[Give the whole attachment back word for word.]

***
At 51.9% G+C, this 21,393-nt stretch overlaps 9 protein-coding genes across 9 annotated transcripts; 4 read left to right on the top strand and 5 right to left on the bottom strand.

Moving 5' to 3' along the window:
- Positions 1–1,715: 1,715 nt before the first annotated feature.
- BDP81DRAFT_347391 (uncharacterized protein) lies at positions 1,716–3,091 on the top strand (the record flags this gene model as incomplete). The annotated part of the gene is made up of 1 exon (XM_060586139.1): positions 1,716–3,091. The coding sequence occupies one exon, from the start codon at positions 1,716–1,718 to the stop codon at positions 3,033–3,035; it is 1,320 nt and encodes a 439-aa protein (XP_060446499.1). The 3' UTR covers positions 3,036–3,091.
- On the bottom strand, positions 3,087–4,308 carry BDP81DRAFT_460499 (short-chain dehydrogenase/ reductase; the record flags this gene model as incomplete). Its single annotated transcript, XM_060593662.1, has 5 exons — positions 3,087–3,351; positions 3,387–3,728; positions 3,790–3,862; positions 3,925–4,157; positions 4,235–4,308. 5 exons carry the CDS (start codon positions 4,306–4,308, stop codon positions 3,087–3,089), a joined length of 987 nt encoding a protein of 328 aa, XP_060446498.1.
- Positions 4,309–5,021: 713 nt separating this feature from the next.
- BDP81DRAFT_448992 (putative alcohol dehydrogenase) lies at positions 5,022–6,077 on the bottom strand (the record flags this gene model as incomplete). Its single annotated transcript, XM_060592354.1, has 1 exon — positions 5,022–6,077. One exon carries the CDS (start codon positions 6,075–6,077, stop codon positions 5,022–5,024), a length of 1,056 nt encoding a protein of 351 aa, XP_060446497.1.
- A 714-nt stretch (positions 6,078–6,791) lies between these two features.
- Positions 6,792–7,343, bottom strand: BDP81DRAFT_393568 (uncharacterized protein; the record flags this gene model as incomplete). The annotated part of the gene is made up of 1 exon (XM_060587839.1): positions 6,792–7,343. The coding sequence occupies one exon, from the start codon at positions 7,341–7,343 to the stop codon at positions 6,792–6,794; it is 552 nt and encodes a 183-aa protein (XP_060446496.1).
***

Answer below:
At 51.9% G+C, this 21,393-nt stretch overlaps 9 protein-coding genes across 9 annotated transcripts; 4 read left to right on the top strand and 5 right to left on the bottom strand.

Moving 5' to 3' along the window:
- Positions 1–1,715: 1,715 nt before the first annotated feature.
- BDP81DRAFT_347391 (uncharacterized protein) lies at positions 1,716–3,091 on the top strand (the record flags this gene model as incomplete). The annotated part of the gene is made up of 1 exon (XM_060586139.1): positions 1,716–3,091. The coding sequence occupies one exon, from the start codon at positions 1,716–1,718 to the stop codon at positions 3,033–3,035; it is 1,320 nt and encodes a 439-aa protein (XP_060446499.1). The 3' UTR covers positions 3,036–3,091.
- On the bottom strand, positions 3,087–4,308 carry BDP81DRAFT_460499 (short-chain dehydrogenase/ reductase; the record flags this gene model as incomplete). Its single annotated transcript, XM_060593662.1, has 5 exons — positions 3,087–3,351; positions 3,387–3,728; positions 3,790–3,862; positions 3,925–4,157; positions 4,235–4,308. 5 exons carry the CDS (start codon positions 4,306–4,308, stop codon positions 3,087–3,089), a joined length of 987 nt encoding a protein of 328 aa, XP_060446498.1.
- Positions 4,309–5,021: 713 nt separating this feature from the next.
- BDP81DRAFT_448992 (putative alcohol dehydrogenase) lies at positions 5,022–6,077 on the bottom strand (the record flags this gene model as incomplete). Its single annotated transcript, XM_060592354.1, has 1 exon — positions 5,022–6,077. One exon carries the CDS (start codon positions 6,075–6,077, stop codon positions 5,022–5,024), a length of 1,056 nt encoding a protein of 351 aa, XP_060446497.1.
- A 714-nt stretch (positions 6,078–6,791) lies between these two features.
- Positions 6,792–7,343, bottom strand: BDP81DRAFT_393568 (uncharacterized protein; the record flags this gene model as incomplete). The annotated part of the gene is made up of 1 exon (XM_060587839.1): positions 6,792–7,343. The coding sequence occupies one exon, from the start codon at positions 7,341–7,343 to the stop codon at positions 6,792–6,794; it is 552 nt and encodes a 183-aa protein (XP_060446496.1).